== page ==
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In honor of May being Mental Health Awareness Month, I thought it was only appropriate to highlight postpartum depression and mood disorders, and the role that nutrition plays in helping to prevent and manage these conditions.  

If you think postpartum depression is rare, think again.  Postpartum depression is a mood disorder that affects up to 15% of mothers every year. This number may be even higher as many women may be afraid to speak up.  Chances are someone you know has suffered from it.  It is often undiagnosed or the symptoms may often be disregarded as typical “baby blues.”  Know you’re not alone and it’s not your fault!

Nutrition may not be the first thing that comes to mind in preventing or treating depression, but deficiencies in certain nutrients can increase your risk.  More and more research is starting to show this. Your diet choices can play a huge part in how you feel and there are certain foods that can help, especially if you would rather not go on medication if you don’t have to. It’s easy to get so busy in your day to day life that your nutrition becomes an afterthought, but I promise you it does not have to be hard!

Here are the top foods that can reduce your risk of postpartum depression and help to improve your mood:

Fatty fish. Fish like wild salmon and sardines, as well as flax seed and chia seed.  These foods contain omega-3 fats such as DHA that have been shown to help improve your mood and mental focus. There have been studies which have shown reduced risk of depression, including postpartum depression in countries consuming larger amounts of these foods.  These types of fish are also lower in mercury, but if you’re pregnant the recommendation is to limit to 12 oz per week.  This amount will give you plenty of the DHA your body needs.  Salmon is also a great source of selenium which is a mineral also shown to be connected to your mood and depression risk.

Eggs.  Eggs are a great quality protein sources that also contain DHA.  Protein helps to satisfy you in between meals, stabilizing your blood sugar and helping to regulate your mood.  Keeping your blood sugar steady is important both during pregnancy and postpartum to keep your energy level up and prevent those hangry mood swings.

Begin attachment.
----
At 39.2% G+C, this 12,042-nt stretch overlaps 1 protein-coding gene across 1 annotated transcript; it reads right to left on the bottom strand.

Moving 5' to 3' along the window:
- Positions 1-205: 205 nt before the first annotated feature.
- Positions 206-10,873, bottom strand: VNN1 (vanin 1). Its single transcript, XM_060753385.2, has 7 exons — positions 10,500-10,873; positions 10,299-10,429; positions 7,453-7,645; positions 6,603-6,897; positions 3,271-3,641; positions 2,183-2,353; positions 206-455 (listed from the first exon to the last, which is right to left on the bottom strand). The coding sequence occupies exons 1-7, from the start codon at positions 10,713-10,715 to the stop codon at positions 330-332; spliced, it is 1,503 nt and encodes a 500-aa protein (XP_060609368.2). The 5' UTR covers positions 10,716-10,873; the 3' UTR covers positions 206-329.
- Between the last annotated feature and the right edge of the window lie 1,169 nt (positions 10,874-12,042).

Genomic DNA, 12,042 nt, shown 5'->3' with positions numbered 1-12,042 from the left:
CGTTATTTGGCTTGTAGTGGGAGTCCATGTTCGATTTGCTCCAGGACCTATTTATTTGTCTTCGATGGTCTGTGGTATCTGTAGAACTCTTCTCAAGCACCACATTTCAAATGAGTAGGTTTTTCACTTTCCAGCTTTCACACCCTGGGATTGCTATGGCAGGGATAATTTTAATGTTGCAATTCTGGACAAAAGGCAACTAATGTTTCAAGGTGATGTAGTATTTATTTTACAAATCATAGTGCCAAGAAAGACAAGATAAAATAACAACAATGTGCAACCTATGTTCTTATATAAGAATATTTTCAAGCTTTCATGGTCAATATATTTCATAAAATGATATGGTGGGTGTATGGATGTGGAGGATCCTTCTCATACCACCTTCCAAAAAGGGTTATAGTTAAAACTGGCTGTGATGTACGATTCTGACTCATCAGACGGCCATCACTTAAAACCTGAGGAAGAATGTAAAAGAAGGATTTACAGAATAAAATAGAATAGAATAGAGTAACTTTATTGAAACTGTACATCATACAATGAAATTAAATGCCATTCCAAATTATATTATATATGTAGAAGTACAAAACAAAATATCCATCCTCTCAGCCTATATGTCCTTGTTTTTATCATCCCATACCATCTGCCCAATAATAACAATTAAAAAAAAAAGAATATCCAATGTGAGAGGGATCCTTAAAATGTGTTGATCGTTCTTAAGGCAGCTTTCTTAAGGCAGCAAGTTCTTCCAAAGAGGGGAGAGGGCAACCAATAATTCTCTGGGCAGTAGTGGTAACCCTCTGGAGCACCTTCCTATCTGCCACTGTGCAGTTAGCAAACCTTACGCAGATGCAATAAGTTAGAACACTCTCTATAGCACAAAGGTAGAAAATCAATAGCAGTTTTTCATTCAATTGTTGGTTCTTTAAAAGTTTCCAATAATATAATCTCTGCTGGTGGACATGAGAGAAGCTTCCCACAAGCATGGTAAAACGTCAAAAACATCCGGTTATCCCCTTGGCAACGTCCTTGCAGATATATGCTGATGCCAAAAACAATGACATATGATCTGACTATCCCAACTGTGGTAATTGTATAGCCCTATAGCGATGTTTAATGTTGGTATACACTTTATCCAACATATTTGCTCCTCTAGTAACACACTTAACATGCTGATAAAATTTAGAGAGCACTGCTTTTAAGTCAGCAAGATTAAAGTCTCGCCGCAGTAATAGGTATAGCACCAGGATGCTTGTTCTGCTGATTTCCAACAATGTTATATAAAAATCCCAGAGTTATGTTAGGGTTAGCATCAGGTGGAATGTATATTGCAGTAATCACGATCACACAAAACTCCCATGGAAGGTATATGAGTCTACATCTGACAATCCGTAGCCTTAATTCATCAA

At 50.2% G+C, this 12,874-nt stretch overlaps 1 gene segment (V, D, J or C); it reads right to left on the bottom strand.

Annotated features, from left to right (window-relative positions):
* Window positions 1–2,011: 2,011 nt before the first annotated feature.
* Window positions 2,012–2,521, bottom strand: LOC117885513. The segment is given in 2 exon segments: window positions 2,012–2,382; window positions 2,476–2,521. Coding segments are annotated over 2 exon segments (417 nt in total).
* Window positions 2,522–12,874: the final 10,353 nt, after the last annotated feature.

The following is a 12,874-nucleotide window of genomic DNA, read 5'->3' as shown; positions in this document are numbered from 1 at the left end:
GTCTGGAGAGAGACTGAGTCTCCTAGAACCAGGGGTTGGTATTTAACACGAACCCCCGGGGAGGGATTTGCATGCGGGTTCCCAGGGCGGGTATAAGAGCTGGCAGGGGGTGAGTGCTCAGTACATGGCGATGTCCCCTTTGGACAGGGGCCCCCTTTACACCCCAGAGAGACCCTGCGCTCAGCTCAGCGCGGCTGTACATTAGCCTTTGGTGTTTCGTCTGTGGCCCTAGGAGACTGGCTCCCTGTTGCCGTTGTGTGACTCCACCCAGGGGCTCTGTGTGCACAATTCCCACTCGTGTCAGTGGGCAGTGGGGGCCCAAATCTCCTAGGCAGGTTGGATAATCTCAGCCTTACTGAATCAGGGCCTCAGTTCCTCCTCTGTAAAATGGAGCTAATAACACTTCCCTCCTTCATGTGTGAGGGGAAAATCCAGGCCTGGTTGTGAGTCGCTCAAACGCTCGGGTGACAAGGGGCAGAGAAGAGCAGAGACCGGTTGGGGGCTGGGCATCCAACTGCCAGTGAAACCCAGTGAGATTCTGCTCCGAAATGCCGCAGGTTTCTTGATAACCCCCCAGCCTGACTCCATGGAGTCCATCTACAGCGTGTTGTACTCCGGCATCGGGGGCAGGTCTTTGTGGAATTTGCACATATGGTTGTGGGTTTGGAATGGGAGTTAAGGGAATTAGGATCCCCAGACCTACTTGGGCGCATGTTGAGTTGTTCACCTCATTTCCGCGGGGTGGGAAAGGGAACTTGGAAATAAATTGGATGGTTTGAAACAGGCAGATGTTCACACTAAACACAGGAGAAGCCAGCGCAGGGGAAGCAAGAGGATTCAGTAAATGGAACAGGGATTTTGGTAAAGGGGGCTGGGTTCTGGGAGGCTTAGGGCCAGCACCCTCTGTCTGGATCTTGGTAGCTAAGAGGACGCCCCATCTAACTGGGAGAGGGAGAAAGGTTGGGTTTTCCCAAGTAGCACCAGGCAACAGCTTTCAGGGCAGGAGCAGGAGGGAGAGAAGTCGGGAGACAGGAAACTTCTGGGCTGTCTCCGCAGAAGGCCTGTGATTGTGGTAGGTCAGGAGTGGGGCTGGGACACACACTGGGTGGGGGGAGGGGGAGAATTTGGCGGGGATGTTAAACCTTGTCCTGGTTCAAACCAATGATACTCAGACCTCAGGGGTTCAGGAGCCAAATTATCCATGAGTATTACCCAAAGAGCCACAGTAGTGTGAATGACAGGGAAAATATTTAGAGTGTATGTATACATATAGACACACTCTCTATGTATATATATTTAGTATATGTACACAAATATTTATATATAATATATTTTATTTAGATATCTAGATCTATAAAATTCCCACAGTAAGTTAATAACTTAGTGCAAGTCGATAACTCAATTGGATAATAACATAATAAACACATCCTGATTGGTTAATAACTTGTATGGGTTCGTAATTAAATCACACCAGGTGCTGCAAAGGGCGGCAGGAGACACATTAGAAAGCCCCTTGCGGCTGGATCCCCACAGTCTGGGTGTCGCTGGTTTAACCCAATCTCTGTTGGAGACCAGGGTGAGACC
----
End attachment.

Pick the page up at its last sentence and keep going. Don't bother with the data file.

Greek yogurt, preferably plain as it contains less added sugar.  Greek yogurt is a great source of Vitamin D which many of us tend to be deficient in.  Vitamin D plays a huge role in your mood and your blood sugar control.  Greek yogurt is also a great protein source, is an easy snack to have around, and is filling.

Beans and Lentils.  These foods are high in B-vitamins which are involved in neurotransmitter communication in your brain (helping your brain cells to talk to each other) which help regulate your mood and feelings.  They also are high in fiber which can help overcome any constipation issues you may be having from your iron supplements.

Nuts, particularly cashews, are high in zinc which has been shown to play a role in postpartum depression.  Nuts are also a really convenient snack you can have anytime or on the go.  Nuts are also one of the best snacks to have if you have gestational diabetes, helping to stabilize your blood sugar.

Make sure to incorporate these foods regularly into your diet if you are pregnant, trying to get pregnant, or are in the postpartum period. Know that even if you can’t control some risk factors such as your genetic risk, your nutrition is one thing that you can control.  Get your nutrients checked to know your numbers so that if you’re deficient, you can then reach out to me and we can work together to fix that.  I’ll help you get on a plan to reduce your risk and get the nutrients you need so that you can give your baby the best possible nutrition.